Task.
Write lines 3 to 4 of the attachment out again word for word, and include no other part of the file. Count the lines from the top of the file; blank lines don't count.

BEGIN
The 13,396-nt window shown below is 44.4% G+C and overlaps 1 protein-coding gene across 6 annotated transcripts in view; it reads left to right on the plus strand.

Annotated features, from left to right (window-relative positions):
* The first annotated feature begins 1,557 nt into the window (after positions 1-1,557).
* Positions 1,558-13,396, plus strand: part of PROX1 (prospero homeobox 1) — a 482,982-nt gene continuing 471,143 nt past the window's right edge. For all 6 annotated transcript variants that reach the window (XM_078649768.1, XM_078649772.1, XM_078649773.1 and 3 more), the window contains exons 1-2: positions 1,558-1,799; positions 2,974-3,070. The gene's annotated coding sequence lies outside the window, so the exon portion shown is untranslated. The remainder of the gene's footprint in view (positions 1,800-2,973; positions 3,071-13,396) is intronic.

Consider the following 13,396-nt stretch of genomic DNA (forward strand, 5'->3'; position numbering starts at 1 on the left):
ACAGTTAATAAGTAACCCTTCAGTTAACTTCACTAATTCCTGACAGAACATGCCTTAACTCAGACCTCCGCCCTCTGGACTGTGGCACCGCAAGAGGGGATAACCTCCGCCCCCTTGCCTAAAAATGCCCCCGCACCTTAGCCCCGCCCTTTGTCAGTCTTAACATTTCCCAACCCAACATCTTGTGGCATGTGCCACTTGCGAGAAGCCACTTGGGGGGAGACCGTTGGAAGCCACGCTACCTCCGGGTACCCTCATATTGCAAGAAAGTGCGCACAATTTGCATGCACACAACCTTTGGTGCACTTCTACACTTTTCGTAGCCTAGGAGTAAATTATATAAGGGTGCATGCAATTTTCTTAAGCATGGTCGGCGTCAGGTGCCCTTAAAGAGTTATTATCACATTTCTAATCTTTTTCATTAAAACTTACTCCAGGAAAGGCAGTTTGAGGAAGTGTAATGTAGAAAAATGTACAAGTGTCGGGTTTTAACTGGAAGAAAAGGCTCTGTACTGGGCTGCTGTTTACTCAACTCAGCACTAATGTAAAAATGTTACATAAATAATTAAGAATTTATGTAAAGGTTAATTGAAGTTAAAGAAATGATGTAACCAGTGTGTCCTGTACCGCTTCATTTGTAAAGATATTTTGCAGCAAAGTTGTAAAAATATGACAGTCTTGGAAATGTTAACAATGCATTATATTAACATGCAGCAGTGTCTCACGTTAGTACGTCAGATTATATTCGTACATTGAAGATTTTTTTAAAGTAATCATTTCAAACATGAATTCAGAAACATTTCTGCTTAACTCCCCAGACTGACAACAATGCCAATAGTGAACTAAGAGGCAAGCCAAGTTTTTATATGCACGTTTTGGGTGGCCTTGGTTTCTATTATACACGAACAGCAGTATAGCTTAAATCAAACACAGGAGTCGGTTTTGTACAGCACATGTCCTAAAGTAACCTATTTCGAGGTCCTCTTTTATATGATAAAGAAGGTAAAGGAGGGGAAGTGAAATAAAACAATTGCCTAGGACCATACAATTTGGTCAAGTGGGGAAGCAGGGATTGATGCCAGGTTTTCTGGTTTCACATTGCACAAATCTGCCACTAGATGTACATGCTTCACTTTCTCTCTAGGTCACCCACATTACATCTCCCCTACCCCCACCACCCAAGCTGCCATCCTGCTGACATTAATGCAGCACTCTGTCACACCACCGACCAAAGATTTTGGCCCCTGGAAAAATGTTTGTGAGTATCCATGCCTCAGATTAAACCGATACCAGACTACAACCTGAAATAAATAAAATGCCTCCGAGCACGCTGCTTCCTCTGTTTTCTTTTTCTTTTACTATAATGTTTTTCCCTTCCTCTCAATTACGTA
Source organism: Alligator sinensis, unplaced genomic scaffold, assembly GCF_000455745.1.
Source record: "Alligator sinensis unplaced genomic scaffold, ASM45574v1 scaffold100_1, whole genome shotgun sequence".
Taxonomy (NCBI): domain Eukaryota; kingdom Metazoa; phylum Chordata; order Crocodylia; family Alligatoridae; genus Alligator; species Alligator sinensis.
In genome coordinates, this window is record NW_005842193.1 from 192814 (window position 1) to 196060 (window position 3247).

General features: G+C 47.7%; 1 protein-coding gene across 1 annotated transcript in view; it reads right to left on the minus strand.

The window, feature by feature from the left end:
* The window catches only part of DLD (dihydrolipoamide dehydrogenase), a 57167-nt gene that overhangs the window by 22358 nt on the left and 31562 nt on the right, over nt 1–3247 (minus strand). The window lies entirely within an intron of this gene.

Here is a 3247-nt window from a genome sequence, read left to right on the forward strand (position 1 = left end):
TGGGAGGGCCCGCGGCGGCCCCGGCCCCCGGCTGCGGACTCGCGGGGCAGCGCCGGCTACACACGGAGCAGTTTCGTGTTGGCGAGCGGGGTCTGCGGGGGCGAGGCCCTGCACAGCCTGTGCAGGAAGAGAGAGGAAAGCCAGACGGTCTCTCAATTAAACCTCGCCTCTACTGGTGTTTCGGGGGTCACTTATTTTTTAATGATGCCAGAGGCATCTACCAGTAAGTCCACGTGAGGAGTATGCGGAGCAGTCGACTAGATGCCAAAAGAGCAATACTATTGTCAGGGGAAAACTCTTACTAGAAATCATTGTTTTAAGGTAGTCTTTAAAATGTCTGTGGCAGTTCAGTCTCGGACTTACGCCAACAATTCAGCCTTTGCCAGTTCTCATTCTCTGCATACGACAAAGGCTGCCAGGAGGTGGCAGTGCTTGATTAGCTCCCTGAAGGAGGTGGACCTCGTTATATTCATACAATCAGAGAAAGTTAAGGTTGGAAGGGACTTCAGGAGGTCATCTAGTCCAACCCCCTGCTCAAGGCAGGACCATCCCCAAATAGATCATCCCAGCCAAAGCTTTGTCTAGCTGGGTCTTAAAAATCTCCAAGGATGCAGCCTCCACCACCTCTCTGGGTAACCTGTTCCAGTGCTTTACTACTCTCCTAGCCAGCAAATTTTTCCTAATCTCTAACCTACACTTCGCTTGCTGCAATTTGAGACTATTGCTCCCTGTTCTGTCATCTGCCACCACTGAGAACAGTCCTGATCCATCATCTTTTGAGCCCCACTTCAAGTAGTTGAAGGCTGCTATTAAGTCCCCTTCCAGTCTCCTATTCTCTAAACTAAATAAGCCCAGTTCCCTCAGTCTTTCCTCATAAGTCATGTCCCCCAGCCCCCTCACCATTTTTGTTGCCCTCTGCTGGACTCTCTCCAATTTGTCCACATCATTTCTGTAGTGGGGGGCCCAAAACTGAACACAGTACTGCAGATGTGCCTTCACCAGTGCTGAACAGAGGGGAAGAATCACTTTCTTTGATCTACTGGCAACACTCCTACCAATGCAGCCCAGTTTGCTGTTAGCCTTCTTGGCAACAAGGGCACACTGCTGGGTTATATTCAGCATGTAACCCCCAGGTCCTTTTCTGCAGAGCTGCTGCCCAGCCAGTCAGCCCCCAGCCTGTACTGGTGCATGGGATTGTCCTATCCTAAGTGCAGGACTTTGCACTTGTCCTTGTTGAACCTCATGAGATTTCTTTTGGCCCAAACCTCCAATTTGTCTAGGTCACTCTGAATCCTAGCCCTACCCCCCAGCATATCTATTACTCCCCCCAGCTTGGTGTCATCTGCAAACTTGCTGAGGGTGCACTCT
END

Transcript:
* The first annotated feature begins 1,557 nt into the window (after positions 1-1,557).
* Positions 1,558-13,396, plus strand: part of PROX1 (prospero homeobox 1) — a 482,982-nt gene continuing 471,143 nt past the window's right edge. For all 6 annotated transcript variants that reach the window (XM_078649768.1, XM_078649772.1, XM_078649773.1 and 3 more), the window contains exons 1-2: positions 1,558-1,799; positions 2,974-3,070. The gene's annotated coding sequence lies outside the window, so the exon portion shown is untranslated. The remainder of the gene's footprint in view (positions 1,800-2,973; positions 3,071-13,396) is intronic.